alaska

Beneath the Borealis, The Fox and the Hound, 01-13-20, Alaskan Malamute Puppy 2 months old and Elephant

The Fox and the Hound

Our little Leto is one month shy of his first trip around the sun. Recently an old friend came back to visit, reminding me of one of the best highlights of his first year: The Fox and The Hound.

When Leto was just a few months old, his Auntie E brought him his first-ever toy: Lambchop. Leto and Lambchop were an inseparable pair.

 

Beneath the Borealis, The Fox and the Hound, 01-13-20, Alaskan Malamute Puppy 2 months old and Lambchop

Two peas in a pod

 

Every morning I’d come downstairs and greet the pair, often double-taking between the two of them to decipher which was which. Despite being nearly the same size, little Leto carried his friend with him on all of his adventures. Lambchop was by his side more often than not but soon enough his mini-me started to lose her parts. An ear here, an eye there. His little teeth made his way through the toy till there was nary a lamb shank left.

Thus, entered his second-ever toy: Elephant.

 

Beneath the Borealis, The Fox and the Hound, 01-13-20, Alaskan Malamute Puppy 2 months old and Elephant

Love at first sight.

 

Despite her lackluster name, Elephant was the apple of little Leto’s eye. While Lambchop had been by his side more often than not, Elephant might as well have been glued to it. Outside they ventured together into the woods, Leto always bringing her back in, tucking her into the bed they shared each evening. He would lovingly mouth her trunk but not a bite was taken from her, ever.

One day, Leto’s Unclue Ruger (a 2-year old German Shorthaired Pointer) came by to check-in.

 

Beneath the Borealis, The Fox and the Hound, 01-13-20, Alaskan Malamute and German Shorthaired Pointer

Just a couple pups, out for a drive.

 

The dogs of our neighborhood love to do the morning rounds, greeting each household, checking for treats, marking “their” territory. Only this morning, Ruger had another plan in mind. In he came for some morning snuggles and no sooner had I bid him “Hello” did he lunge for Elephant and abscond with the prized possession. Leto was in hot pursuit but his 3-month old legs were no match for the long-legs of his thieving friend. Defeated, he sat on the front porch and howled, a long and mournful howl, for the first time ever.

He sat out on the porch that day, bewildered and tucked into bed that night for the first time, alone.

 

Beneath the Borealis, The Fox and the Hound, 01-13-20, Alaskan Malamute puppy toys

He did, however, stay entertained with a duck he was “gifted” from Uncle Ruger, much to Ruger’s chagrin. The gift we think started it all.

 

As the months wore on, the captive Elephant would make random appearances with her captor. Through the yard he would prance, head held high with his prize daintily held between his teeth. Leto would try to catch him, as would we, but none of us came close. It seemed he moved Elephant every day or so, always staying one step ahead, guarding Elephant like the treasure she was.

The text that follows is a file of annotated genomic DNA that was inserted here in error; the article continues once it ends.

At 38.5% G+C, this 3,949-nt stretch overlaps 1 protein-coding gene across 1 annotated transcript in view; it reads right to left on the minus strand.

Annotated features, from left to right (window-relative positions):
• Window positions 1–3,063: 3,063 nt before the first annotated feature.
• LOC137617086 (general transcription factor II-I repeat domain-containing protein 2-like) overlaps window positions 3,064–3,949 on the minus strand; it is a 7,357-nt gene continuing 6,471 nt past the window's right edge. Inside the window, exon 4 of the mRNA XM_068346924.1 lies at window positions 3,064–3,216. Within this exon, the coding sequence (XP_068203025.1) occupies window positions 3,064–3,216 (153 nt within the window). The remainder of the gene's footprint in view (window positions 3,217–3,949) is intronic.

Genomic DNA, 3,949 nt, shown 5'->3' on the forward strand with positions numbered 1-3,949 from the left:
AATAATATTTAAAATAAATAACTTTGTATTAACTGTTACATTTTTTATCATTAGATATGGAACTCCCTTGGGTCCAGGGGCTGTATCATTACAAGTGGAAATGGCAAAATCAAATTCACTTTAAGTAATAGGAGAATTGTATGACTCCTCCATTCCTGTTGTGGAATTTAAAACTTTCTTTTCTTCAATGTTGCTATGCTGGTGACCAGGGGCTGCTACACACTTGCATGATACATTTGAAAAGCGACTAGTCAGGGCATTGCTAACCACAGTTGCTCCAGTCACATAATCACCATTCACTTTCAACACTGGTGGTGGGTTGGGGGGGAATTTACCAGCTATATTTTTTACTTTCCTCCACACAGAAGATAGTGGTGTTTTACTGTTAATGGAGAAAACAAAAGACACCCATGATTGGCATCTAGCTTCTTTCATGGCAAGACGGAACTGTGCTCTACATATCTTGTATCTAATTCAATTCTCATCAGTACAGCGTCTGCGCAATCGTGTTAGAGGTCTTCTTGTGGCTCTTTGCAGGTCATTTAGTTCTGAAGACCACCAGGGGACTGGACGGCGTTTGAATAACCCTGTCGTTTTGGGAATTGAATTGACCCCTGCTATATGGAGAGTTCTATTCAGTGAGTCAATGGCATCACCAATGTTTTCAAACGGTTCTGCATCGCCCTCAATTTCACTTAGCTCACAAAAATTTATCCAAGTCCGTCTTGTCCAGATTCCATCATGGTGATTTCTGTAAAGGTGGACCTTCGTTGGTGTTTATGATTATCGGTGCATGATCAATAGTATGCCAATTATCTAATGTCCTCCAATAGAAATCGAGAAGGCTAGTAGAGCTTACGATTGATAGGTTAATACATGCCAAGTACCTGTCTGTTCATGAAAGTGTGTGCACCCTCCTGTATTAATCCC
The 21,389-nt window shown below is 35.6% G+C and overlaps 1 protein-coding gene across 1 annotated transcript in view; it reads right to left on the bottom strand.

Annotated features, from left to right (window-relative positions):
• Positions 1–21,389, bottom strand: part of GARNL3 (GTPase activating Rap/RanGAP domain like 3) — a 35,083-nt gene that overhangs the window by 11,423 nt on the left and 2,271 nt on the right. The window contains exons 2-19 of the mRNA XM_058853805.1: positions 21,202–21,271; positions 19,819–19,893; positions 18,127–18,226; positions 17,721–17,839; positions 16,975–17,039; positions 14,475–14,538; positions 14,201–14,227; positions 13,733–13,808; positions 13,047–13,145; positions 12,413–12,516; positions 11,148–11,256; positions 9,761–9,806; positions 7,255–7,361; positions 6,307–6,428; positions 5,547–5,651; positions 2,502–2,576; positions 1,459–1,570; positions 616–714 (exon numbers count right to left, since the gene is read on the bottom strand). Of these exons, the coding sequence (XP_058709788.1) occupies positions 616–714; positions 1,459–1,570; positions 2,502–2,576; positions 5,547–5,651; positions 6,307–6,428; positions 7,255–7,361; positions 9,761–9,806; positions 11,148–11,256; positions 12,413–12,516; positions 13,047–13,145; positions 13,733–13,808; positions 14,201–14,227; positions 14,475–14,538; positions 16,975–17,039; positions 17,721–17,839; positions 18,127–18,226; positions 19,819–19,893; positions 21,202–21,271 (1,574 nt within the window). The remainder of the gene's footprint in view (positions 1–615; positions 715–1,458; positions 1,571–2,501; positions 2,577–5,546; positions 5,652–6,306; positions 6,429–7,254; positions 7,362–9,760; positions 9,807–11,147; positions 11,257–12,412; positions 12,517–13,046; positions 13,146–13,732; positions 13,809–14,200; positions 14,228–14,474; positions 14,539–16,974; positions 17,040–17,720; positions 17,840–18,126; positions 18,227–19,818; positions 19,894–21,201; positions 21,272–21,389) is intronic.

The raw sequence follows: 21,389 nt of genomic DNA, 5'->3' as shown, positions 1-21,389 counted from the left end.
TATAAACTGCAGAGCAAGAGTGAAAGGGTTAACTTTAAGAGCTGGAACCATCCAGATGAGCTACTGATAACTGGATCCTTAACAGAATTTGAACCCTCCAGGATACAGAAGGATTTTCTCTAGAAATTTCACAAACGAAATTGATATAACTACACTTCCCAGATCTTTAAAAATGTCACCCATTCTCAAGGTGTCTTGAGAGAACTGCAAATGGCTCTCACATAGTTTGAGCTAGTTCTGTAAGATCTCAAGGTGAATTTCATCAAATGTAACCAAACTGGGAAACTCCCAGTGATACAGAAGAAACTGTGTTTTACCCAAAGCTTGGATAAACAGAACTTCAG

And so, Leto found other ways to amuse himself.

 

Beneath the Borealis, The Fox and the Hound, 01-13-20, Alaskan Malamute Puppy with Morel mushrooms, Alaska

Like hunting for Morels (he pointed me to all of these! I just had to get to them before he devoured them all).

 

Beneath the Borealis, The Fox and the Hound, 01-13-20, Alaskan Malamute Puppy yawn

And ignoring his replacement toy.

 

Until one day this August when Leto and I returned from a walk by the river to come home to…

Elephant.

 

Beneath the Borealis, The Fox and the Hound, 01-13-20, Alaskan Malamute and toy

No bumps, no bruises and only a little worse for wear.

 

Gently placed in a cluster of willow branches lay his prized friend. He grabbed her and yipped and threw her into the air and then brought her inside to safety.

Months went by and as our little pup seemed to grow overnight, outgrowing his elephant by leaps and bounds, his fondness seemed to hold steadfast. We’d bring her with us on road trips and he’d cuddle her along the bumpy roads and each night he’d tuck her in. All was right with the world again.

 

Beneath the Borealis, The Fox and the Hound, 01-13-20, Alaskan Malamute and firefighter

Little tiny, not so tiny.

 

Yet our little one, who suddenly was not so little, grew up and suddenly, grew a little careless. One night this Fall, he left his Elephant outside in the early November snow. I saw as he attempted to bring her inside but she’d frozen into the ground and so, cavalier pup that he is, he left her to weather the night solo. The next morning as we warmed ourselves by the fire, I saw a shuffling figure outside. I went to the window and watched as a fox came up the driveway and sniffed about. Loving finally seeing the animal that whose tiny prints painted our yard, I grabbed my phone to tape the sighting and no sooner had I turned it on did The Fox discover Elephant and…

After a few tugs to pull her from the ice, off he went with her (see the video here)! I barely realized what was happening before he had snatched her. I hurried outside and he stopped and turned to face me. I was having a hard time holding in my laughter as I asked:

“Are you certain? Do you really want Elephant?”